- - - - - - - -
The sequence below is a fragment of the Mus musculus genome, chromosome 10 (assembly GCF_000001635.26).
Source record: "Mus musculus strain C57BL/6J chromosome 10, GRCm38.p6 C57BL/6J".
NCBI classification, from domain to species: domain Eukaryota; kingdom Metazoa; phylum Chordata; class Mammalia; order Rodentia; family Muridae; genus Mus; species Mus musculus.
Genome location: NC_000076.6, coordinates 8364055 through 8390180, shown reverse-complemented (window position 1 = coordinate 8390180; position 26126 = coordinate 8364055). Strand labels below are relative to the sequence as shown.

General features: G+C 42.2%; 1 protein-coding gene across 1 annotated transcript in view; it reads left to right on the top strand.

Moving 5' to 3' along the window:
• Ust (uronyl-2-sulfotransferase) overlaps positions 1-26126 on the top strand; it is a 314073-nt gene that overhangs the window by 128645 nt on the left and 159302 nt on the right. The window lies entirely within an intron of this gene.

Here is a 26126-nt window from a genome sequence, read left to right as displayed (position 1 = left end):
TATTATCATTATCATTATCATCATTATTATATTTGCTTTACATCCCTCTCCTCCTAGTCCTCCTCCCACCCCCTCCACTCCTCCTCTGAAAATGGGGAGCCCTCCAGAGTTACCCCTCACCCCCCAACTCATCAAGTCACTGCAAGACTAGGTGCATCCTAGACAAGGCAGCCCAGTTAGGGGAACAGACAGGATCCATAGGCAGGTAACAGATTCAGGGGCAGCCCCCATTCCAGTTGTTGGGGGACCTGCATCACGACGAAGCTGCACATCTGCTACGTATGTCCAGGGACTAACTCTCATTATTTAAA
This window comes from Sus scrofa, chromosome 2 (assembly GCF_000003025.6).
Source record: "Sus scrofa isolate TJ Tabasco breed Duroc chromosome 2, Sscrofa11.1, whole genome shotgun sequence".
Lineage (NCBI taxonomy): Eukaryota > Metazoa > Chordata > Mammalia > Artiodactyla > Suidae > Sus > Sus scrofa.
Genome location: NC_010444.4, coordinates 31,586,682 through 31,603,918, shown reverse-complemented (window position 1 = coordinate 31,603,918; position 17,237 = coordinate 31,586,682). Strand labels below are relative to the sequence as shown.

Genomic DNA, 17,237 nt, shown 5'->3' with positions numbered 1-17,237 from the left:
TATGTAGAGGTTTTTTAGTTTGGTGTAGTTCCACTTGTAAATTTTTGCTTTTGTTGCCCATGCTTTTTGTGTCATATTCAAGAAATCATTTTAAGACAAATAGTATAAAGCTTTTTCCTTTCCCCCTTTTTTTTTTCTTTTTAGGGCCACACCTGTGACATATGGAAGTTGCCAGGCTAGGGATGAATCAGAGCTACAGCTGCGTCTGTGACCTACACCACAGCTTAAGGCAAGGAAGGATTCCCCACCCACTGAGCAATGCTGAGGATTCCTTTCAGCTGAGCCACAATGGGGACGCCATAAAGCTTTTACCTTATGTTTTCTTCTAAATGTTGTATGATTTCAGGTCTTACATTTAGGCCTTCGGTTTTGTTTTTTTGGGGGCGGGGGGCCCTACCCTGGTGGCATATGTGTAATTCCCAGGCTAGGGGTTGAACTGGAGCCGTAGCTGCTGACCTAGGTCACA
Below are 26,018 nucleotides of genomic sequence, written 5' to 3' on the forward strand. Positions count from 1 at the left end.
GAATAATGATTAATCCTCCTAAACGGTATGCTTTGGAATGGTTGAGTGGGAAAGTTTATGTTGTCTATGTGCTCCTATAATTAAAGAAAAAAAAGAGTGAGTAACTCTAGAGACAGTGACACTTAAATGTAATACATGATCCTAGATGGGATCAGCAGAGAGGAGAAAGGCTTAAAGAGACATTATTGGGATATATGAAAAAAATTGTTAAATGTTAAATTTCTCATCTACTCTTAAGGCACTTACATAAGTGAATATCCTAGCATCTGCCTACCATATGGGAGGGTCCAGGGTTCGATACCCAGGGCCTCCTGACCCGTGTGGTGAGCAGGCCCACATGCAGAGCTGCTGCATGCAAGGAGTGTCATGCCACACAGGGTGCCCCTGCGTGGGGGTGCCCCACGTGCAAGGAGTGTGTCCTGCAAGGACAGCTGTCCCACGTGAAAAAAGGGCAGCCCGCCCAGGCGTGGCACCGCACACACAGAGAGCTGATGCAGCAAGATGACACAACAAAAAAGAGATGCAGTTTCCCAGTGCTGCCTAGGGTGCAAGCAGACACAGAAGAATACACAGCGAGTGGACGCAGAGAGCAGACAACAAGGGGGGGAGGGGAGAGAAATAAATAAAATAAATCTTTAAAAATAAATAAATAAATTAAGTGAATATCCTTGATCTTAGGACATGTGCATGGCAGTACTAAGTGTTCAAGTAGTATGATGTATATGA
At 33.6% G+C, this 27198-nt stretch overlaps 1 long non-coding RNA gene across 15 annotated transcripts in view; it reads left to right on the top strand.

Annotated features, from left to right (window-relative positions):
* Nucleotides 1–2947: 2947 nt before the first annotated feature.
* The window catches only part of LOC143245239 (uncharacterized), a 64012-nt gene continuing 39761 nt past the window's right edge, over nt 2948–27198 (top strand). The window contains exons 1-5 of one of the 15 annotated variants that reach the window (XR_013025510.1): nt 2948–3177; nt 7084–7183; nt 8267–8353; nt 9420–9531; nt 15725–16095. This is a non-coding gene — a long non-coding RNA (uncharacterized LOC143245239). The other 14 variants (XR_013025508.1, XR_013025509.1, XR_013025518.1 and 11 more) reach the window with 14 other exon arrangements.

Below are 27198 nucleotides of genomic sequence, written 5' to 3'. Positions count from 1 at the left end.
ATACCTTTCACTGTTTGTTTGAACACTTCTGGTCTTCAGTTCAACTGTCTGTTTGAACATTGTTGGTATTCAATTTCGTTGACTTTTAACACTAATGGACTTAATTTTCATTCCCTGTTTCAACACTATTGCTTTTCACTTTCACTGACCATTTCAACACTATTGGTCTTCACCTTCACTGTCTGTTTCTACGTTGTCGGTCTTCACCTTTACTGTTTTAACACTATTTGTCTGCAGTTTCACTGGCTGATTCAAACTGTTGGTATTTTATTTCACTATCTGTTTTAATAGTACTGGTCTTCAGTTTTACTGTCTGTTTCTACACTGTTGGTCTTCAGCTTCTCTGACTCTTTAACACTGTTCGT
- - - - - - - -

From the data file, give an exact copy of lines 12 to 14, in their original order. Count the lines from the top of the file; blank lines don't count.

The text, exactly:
Lineage (NCBI taxonomy): Eukaryota > Metazoa > Chordata > Mammalia > Artiodactyla > Suidae > Sus > Sus scrofa.
Genome location: NC_010444.4, coordinates 31,586,682 through 31,603,918, shown reverse-complemented (window position 1 = coordinate 31,603,918; position 17,237 = coordinate 31,586,682). Strand labels below are relative to the sequence as shown.

Genomic DNA, 17,237 nt, shown 5'->3' with positions numbered 1-17,237 from the left: